by: Mark Boyle

Imagine a year without spending or even touching money. Former businessman Mark Boyle did just that and here is his extraordinary story. Going back to basics and following his own strict rules, Mark learned ingenious ways to eliminate his bills and discovered that good friends are all the riches you need. Encountering seasonal foods, solar panels, skill-swapping schemes, cuttlefish toothpaste, compost toilets and - the unthinkable - a cash-free Christmas, Boyle puts the fun into frugality and offers some great tips for economical (and environmentally friendly) living. A testament to Mark's astounding determination, this witty and heart-warming book will make you re-evaluate your relationship to your wallet.

Mark Boyle, whose website is a hub for community sharing, did just that. How do friends and family react, what do you eat, where do you live? How does it affect your social life and relationships? How do you stay in touch with friends? In the process of finding out, Mark explores the troubling consequences of our obsession with money, seeking solutions to the problem of what money has become, and shows how we can reconnect with what we consume and the people who make the products we use. Encountering cuttlefish toothpaste, seasonal foods, skill-swapping schemes, and compost toilets, Mark even faces a cash-free Christmas. Following his own strict rules, Mark goes back to basics and learns ingenious ways to eliminate his bills and flourish for free, revealing indispensable tips for economical and environmentally friendly living. The Moneyless Man is testament to astounding determination through adversity and will inspire you to question what really matters in life.
336pp, 135mm x 216mm, Paperback, 2010

You can read a free sample chapter of The Moneyless Man here.


Living the slow life is definitely more time-consuming but I’d rather have it consumed this way than in watching a reality television show in the room we call ‘living’. If we want to be truly sustainable in the long term, I really believe that this is what we need to do. The modern conveniences we have grown to love, the washing machines, dishwashers and cars, come from an industrialised society, with the pollution and environmental destruction that go hand-in-hand with it. If I didn’t really believe this, I wouldn’t put myself to so much trouble.

My only frustration, I suppose, was that people around me hadn’t, understandably, really grown to appreciate how much more demanding this life was both of my energy and my time. They expected me to live the fast life alongside my slow life, go to meetings in the city two or three times a week and do all the things I had to do. Sometimes I wished they could swap places with me just for a couple of days. But I had made my bed; there was no point moaning about the state of the sheets.

I came across a Sioux Indian, John Lame Deer. He summarised how he felt about being made to use money – and hence become ‘civilized’ – by white men:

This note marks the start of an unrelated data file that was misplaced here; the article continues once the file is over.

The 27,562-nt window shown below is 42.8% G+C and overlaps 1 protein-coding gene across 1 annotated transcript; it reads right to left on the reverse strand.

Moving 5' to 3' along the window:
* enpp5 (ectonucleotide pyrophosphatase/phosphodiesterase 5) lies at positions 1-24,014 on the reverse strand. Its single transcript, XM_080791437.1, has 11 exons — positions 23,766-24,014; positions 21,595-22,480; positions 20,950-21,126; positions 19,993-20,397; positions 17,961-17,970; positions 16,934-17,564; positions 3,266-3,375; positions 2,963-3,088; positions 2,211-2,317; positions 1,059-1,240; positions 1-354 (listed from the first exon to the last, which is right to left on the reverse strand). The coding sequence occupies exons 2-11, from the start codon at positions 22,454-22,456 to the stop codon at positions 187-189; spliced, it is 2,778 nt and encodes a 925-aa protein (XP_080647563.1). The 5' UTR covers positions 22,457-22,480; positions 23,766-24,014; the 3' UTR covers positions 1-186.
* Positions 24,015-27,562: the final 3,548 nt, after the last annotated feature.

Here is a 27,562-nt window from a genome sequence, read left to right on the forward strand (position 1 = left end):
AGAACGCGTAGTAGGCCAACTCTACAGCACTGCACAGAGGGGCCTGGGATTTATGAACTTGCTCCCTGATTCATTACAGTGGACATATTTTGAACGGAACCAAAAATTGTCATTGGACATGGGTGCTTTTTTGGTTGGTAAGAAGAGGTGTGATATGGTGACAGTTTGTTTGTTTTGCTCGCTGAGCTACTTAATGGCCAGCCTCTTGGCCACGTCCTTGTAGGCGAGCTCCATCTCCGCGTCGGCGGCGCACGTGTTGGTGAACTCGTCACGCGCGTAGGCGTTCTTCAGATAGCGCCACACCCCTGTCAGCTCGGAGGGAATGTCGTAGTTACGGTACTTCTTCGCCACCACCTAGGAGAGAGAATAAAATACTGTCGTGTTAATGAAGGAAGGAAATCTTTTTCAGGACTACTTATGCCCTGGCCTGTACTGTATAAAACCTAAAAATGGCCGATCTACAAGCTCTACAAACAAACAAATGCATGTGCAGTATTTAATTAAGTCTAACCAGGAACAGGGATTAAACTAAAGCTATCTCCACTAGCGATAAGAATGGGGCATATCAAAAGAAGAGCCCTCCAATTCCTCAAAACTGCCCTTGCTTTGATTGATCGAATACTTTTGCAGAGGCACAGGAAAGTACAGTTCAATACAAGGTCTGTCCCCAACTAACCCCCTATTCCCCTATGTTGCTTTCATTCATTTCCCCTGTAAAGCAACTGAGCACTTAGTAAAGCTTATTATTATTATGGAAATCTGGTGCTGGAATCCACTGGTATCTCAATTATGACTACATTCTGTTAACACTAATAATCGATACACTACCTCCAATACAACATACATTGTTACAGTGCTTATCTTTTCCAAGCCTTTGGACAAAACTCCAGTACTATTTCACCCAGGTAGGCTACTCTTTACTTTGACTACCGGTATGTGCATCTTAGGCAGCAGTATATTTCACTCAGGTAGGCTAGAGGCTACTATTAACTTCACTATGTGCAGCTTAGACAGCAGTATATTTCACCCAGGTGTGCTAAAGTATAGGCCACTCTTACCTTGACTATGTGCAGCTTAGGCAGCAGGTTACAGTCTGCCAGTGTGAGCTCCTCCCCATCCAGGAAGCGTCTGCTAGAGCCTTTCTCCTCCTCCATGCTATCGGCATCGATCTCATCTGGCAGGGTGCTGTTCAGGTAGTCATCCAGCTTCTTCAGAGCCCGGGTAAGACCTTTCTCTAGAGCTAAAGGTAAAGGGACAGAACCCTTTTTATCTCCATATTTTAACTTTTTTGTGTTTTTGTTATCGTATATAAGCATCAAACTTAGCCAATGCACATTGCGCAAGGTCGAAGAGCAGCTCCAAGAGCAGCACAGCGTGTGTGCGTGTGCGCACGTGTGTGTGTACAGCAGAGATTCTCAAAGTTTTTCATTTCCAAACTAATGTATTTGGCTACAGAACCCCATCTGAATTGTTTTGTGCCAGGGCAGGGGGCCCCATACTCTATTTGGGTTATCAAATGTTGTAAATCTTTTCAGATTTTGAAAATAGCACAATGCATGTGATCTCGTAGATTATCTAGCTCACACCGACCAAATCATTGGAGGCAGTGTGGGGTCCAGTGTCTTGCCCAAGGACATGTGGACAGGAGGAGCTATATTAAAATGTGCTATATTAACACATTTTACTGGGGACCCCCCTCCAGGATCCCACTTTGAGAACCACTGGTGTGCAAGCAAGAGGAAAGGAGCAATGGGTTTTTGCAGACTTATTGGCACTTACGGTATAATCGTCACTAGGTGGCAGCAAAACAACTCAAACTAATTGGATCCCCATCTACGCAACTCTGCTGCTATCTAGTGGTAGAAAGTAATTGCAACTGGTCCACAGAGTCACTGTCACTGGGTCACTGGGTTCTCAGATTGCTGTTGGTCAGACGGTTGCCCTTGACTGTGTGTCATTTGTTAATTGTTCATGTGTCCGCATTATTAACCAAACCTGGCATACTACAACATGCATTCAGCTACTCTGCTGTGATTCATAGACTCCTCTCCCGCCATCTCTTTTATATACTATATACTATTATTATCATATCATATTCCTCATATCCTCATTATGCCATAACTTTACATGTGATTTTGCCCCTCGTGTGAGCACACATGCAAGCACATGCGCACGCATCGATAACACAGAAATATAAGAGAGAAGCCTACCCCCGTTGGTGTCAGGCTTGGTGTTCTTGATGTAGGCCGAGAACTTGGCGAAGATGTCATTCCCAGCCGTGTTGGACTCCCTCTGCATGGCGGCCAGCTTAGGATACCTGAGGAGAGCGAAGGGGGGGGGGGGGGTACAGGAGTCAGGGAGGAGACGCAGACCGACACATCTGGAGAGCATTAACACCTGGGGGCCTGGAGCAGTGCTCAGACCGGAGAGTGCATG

Before our white brothers came to civilize us we had no jails.

Therefore we had no criminals.You can’t have criminals without

a jail.We had no locks or keys and so we had no thieves. If a man

was so poor that he had no horse, tipi or blanket, someone gave

him these things.We were too uncivilized to set much value on

personal belongings.We wanted to have things only in order to

give them away.We had no money and therefore a man’s worth

couldn’t be measured by it.We had no written law, no attorney

or politicians, therefore we couldn’t cheat.We were in a really

bad way before the white man came and I don’t know how we

managed to get along without the basic things which, we are

told, are absolutely necessary to make a civilized society.


No matter what way of life you choose, lessons appear every day. The problem is, we’re not usually very receptive to them. Worse still, we often see the lessons as failures, hassles or even disasters, rather than as a chance to learn something new. In The Road Less Traveled, M. Scott Peck said: ‘Life is difficult ... but once we truly understand and accept this ... then life is no longer difficult’. In some respects my year was difficult and in

others it was the happiest time of my life. In the summer of my experiment, I’d accepted that life isn’t always meant to be ‘perfect’ and that I had no god-given right to everything this society tells me I could have. I surrendered to the fact that life was just the way it’s meant to be at all times: perfectly imperfect. After that, accepting the little hassles, the little inconveniences that living without money inevitably throws your way became fun.

My experiment was a complete change in how I lived. I learned more things in that year than in any twelve-month period I’d ever lived through. Some so subconsciously that Ididn’t even know that I learned them.